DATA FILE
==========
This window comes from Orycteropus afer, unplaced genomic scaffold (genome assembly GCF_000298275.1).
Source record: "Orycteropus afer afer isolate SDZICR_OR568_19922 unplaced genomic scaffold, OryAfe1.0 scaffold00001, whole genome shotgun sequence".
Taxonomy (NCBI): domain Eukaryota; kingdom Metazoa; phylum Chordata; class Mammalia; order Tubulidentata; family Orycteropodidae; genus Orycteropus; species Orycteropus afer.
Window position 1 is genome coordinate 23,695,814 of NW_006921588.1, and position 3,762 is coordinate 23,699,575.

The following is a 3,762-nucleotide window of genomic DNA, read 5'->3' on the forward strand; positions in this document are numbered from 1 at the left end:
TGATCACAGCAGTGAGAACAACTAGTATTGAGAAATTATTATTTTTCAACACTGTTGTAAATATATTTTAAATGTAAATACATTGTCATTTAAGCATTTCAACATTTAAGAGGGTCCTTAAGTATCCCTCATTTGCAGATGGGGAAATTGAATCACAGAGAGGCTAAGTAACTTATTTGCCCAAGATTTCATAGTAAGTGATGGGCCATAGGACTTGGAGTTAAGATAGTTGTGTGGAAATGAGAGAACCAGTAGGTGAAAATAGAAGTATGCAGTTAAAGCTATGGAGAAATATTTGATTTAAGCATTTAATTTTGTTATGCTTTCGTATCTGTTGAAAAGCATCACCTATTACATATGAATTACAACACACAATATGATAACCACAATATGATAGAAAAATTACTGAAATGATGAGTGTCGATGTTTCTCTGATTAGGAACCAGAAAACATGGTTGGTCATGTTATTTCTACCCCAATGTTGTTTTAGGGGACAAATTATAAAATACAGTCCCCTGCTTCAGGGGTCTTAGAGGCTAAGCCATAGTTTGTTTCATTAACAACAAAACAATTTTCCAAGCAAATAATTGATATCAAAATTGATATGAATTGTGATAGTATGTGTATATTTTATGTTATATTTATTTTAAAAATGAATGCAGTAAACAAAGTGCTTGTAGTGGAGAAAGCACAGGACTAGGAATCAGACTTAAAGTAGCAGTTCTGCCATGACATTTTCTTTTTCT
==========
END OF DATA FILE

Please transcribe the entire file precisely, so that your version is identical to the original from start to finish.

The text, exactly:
This window comes from Orycteropus afer, unplaced genomic scaffold (genome assembly GCF_000298275.1).
Source record: "Orycteropus afer afer isolate SDZICR_OR568_19922 unplaced genomic scaffold, OryAfe1.0 scaffold00001, whole genome shotgun sequence".
Taxonomy (NCBI): domain Eukaryota; kingdom Metazoa; phylum Chordata; class Mammalia; order Tubulidentata; family Orycteropodidae; genus Orycteropus; species Orycteropus afer.
Window position 1 is genome coordinate 23,695,814 of NW_006921588.1, and position 3,762 is coordinate 23,699,575.

The following is a 3,762-nucleotide window of genomic DNA, read 5'->3' on the forward strand; positions in this document are numbered from 1 at the left end:
TGATCACAGCAGTGAGAACAACTAGTATTGAGAAATTATTATTTTTCAACACTGTTGTAAATATATTTTAAATGTAAATACATTGTCATTTAAGCATTTCAACATTTAAGAGGGTCCTTAAGTATCCCTCATTTGCAGATGGGGAAATTGAATCACAGAGAGGCTAAGTAACTTATTTGCCCAAGATTTCATAGTAAGTGATGGGCCATAGGACTTGGAGTTAAGATAGTTGTGTGGAAATGAGAGAACCAGTAGGTGAAAATAGAAGTATGCAGTTAAAGCTATGGAGAAATATTTGATTTAAGCATTTAATTTTGTTATGCTTTCGTATCTGTTGAAAAGCATCACCTATTACATATGAATTACAACACACAATATGATAACCACAATATGATAGAAAAATTACTGAAATGATGAGTGTCGATGTTTCTCTGATTAGGAACCAGAAAACATGGTTGGTCATGTTATTTCTACCCCAATGTTGTTTTAGGGGACAAATTATAAAATACAGTCCCCTGCTTCAGGGGTCTTAGAGGCTAAGCCATAGTTTGTTTCATTAACAACAAAACAATTTTCCAAGCAAATAATTGATATCAAAATTGATATGAATTGTGATAGTATGTGTATATTTTATGTTATATTTATTTTAAAAATGAATGCAGTAAACAAAGTGCTTGTAGTGGAGAAAGCACAGGACTAGGAATCAGACTTAAAGTAGCAGTTCTGCCATGACATTTTCTTTTTCT